The Telegraph
Since 1st March, 1999
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- For the General, diplomacy is war by another means

Musharraf is the man who slipped a fast one in Kargil, who refused to salute Vajpayee in Lahore, who turned Agra into a tamasha. And now he comes and starts talking of having a new heart, pays compliments to Manmohan Singh, goes calling on Vajpayee. Has he really changed' Or is he just pretending'

At the time of Partition, Pakistan suffered three reverses. One was the loss of Kashmir. Pakistan sent a ragtag army to conquer it. K.P.S. Menon flew to Srinagar with an Instrument of Accession, Maharaja Hari Singh signed it toute suite, the Indian army threw out the intruders and occupied most of Kashmir. Another was the loss of Junagadh. After the Nawab acceded to Pakistan, Kanaiyal Munshi collected a few dhotiwallas, some rusty swords and ladders and climbed over the walls of Junagadh. So that he should come to no harm, the Indian army followed. The Nawab took a boat to Karachi with his dogs. The third was Hyderabad. On 15 August, 1947, the British ceded sovereignty, and gave the Princes independence. The Nawab thought that was for real, and declared independence. Indian newspapers reported that Razakars, his irregular troops, were attacking and oppressing his Hindu subjects. The Indian army was sent in to restore order, and put a quick end to the Nawab's independence.

So Pakistan started with a generous stock of umbrage. The first chance to take revenge came in 1965. India was in an economic crisis and on the verge of famine. Nehru had died, and little Shastri had taken over. Troops of both countries skirmished in April 1965 in the Rann of Kutch. The Indian troops withdrew, and Pakistan claimed victory. In August, Pakistan slipped in troops into Kashmir; India attacked near Lahore in retaliation. In January 1966, the moustachioed President Mohammad Ayub Khan met Shastri in Tashkent and signed an agreement. Both sides ceased fire, returned occupied territory and freed prisoners. It was an honourable peace that could be passed off as victory by both sides, and they did.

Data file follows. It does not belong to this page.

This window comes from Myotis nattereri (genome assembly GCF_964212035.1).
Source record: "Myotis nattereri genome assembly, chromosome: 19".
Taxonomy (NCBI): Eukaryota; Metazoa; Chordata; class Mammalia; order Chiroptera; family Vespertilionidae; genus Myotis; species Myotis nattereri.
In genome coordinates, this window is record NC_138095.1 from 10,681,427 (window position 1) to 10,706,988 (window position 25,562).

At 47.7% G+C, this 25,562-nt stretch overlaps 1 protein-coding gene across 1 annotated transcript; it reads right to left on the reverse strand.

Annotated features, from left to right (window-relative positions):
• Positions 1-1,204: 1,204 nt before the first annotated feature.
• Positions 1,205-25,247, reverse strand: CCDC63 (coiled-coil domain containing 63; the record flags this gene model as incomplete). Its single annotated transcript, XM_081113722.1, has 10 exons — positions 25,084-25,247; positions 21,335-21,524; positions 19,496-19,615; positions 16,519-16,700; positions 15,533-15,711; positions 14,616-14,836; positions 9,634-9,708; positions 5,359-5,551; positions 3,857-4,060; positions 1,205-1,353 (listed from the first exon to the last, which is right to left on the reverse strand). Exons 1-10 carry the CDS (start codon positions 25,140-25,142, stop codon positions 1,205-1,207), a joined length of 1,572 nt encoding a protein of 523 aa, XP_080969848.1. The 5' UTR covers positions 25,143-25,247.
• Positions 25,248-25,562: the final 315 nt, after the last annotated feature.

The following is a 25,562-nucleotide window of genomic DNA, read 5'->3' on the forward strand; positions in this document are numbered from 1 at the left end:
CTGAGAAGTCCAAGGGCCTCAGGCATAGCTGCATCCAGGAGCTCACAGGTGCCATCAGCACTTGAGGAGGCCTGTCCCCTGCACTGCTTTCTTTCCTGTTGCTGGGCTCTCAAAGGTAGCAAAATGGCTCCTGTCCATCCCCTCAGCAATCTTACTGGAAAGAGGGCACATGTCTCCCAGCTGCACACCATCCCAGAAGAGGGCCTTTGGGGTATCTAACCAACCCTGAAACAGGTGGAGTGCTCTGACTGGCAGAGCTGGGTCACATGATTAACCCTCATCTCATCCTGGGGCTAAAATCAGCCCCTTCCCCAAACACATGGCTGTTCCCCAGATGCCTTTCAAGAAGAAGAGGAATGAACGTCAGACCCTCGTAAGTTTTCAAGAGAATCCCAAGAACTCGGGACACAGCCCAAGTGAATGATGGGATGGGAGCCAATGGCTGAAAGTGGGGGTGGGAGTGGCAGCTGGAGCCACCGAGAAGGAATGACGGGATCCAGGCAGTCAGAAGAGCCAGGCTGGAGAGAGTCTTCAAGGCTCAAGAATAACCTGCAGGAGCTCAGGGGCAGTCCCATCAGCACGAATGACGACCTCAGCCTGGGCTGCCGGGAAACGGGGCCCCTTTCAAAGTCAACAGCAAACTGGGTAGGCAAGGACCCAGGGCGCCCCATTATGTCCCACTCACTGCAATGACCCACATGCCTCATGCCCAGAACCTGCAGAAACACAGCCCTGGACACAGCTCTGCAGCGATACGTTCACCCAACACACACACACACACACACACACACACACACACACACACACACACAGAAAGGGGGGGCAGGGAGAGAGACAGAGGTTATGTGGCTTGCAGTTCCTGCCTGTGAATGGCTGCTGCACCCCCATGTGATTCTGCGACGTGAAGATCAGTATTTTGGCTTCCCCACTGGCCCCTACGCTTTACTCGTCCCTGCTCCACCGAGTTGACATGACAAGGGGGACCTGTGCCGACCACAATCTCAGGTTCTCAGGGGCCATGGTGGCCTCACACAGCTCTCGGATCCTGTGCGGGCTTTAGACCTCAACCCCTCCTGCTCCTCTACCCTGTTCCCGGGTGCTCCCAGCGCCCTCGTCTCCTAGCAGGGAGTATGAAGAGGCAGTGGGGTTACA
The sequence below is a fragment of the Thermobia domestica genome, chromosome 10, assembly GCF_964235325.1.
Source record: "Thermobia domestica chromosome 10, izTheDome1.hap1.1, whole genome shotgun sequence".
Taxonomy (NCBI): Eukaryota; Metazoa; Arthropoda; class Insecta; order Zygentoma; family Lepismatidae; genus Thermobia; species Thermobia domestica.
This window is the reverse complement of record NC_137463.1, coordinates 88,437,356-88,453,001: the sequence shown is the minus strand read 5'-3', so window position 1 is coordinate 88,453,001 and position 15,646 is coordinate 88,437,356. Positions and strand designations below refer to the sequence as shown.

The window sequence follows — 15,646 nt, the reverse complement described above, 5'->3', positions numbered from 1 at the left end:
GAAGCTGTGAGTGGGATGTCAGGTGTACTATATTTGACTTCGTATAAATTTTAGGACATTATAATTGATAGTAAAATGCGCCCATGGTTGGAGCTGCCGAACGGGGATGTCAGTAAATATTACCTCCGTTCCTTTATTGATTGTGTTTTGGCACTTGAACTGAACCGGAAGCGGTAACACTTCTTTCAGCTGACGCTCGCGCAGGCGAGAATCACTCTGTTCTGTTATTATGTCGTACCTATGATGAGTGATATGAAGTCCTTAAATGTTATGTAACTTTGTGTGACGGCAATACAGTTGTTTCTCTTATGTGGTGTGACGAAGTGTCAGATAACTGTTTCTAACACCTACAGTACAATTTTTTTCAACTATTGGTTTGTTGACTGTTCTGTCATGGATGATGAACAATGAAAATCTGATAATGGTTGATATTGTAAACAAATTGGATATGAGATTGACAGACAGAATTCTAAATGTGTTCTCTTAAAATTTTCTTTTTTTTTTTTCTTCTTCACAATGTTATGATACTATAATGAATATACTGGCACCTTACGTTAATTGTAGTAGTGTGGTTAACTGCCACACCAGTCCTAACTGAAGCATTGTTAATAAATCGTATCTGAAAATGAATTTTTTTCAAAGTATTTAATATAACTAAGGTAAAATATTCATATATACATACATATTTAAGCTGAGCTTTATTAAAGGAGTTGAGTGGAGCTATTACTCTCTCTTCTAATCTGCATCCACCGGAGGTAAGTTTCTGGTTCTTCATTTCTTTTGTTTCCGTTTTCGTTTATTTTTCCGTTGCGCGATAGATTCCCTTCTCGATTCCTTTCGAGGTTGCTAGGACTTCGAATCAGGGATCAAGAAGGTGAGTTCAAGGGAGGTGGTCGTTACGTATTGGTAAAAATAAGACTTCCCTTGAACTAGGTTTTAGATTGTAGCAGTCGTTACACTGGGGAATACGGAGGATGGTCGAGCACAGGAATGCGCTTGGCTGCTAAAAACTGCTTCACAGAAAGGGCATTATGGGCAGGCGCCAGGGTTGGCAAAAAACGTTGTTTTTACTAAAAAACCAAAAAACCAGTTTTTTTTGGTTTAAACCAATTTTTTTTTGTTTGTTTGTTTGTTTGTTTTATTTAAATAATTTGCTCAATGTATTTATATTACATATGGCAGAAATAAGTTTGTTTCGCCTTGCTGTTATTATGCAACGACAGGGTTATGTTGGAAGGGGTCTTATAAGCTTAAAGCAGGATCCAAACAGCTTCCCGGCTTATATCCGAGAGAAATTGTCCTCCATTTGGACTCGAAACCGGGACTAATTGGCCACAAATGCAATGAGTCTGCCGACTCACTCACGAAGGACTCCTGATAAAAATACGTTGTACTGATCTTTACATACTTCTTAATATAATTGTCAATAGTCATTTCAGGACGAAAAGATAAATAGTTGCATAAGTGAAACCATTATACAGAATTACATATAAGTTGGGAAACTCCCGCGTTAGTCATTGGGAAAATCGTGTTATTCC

Then in 1971, India attacked East Pakistan, severed it and took 90,000 Pakistani troops prisoner. Ayub Khan abdicated, and Zulfiqar Ali Bhutto became prime minister. This time there was no meeting on neutral territory; Bhutto had to go to Simla hat in hand and plead with the victorious Indira Gandhi. He told his teenage daughter, Benazir, ""Do not smile; remember our soldiers who died and are imprisoned. And do not look grim, otherwise the Press will say the talks are doomed." "Yet, it was difficult to look unhappy as our Indian hosts smilingly and happily met us. The warmth of their reception was infectious, even if Indian Premier Gandhi was more aloof," wrote Benazir recently.

The defeat could not be passed off as victory, so it was passed off as Bhutto's treason. Lieutenant General Javed Naser, ex-chief of Inter-Services Intelligence, writing in October 2004, charged that Bhutto agreed to two different conditions in the Simla agreement. It said that Indian and Pakistani armies would be withdrawn to their side of the international border. But "In Jammu and Kashmir, the line of control resulting from the ceasefire of December 17, 1971, shall be respected by both sides without prejudice to the recognised position of either side." In other words, both sides could keep the gains they had made in Kashmir. Amongst them apparently were the heights on the way to Kargil occupied by the Indian army. Bhutto understood the implications according to Naser, but accepted the terms to humiliate the Pakistani army. Having occupied the Kargil heights, the Indian army built a road to Ladakh along the Shyok river, and went on to occupy Siachen in 1984.